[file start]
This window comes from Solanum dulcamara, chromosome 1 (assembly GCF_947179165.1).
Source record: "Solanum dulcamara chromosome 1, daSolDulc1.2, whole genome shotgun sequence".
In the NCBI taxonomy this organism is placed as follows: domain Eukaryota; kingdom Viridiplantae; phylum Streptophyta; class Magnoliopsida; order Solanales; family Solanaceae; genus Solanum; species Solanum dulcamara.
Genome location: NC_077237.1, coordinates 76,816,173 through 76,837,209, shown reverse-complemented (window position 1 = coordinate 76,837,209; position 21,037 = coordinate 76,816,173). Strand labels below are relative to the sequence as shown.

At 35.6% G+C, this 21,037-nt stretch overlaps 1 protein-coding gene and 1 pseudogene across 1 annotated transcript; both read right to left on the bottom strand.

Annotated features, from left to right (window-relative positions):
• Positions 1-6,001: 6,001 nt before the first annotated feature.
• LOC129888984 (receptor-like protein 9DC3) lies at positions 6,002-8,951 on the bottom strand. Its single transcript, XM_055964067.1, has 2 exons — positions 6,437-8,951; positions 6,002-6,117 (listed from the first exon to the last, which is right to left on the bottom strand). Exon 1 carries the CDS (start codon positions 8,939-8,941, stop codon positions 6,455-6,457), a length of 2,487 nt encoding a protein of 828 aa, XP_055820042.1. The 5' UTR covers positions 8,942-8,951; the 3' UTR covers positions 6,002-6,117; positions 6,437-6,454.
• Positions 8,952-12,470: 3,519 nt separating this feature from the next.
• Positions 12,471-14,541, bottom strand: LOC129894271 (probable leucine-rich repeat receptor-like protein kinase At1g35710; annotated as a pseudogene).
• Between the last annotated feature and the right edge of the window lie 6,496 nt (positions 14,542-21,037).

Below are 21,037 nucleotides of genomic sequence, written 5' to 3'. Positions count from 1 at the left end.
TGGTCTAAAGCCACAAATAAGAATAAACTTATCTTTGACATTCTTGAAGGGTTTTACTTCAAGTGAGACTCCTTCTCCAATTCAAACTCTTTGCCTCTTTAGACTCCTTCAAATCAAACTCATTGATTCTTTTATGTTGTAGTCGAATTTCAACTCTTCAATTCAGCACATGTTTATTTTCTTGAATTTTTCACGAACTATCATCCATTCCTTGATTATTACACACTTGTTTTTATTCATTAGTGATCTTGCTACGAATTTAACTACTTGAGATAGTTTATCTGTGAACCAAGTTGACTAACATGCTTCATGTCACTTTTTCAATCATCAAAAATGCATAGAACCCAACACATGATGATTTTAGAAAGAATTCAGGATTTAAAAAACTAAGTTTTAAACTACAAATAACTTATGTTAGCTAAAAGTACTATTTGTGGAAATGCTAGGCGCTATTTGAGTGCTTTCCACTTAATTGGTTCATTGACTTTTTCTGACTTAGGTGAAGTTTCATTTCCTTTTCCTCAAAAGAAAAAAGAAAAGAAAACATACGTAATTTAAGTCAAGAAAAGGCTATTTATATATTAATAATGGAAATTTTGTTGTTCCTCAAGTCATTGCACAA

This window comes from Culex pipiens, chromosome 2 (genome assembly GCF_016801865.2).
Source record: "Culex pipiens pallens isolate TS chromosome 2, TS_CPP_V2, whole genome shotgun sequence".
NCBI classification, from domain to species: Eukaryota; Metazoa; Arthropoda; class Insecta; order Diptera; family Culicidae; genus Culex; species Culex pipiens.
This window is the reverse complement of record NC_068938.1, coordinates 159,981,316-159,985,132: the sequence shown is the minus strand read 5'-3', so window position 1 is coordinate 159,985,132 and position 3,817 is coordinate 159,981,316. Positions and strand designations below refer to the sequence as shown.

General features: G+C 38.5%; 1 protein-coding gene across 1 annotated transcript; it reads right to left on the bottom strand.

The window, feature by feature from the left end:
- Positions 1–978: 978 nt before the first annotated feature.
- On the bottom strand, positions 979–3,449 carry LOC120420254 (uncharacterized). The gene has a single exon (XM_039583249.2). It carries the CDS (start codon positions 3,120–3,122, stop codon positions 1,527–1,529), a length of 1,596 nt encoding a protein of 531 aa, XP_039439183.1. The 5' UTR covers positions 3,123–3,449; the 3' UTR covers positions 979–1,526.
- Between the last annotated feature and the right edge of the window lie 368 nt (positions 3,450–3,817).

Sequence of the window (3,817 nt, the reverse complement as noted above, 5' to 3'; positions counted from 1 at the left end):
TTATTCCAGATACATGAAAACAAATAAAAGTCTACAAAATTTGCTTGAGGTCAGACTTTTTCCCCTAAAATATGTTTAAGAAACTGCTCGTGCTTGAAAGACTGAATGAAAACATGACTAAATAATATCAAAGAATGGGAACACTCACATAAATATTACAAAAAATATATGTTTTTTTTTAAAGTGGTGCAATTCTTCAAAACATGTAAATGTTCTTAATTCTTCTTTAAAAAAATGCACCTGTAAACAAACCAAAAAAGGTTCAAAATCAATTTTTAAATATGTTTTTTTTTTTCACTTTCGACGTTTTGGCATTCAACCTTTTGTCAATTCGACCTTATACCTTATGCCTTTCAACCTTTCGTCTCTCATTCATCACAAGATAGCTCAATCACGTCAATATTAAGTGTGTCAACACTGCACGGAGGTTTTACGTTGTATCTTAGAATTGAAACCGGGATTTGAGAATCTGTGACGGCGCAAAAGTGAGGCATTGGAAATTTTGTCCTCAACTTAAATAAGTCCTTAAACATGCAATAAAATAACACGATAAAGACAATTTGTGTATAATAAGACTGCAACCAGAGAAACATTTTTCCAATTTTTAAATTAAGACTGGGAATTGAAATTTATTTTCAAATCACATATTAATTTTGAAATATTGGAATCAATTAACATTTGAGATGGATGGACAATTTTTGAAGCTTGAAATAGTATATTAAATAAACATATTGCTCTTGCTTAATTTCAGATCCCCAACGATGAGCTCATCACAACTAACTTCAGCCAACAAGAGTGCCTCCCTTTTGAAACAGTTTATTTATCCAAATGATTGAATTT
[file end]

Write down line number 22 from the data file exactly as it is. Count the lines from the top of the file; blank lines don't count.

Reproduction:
- Between the last annotated feature and the right edge of the window lie 368 nt (positions 3,450–3,817).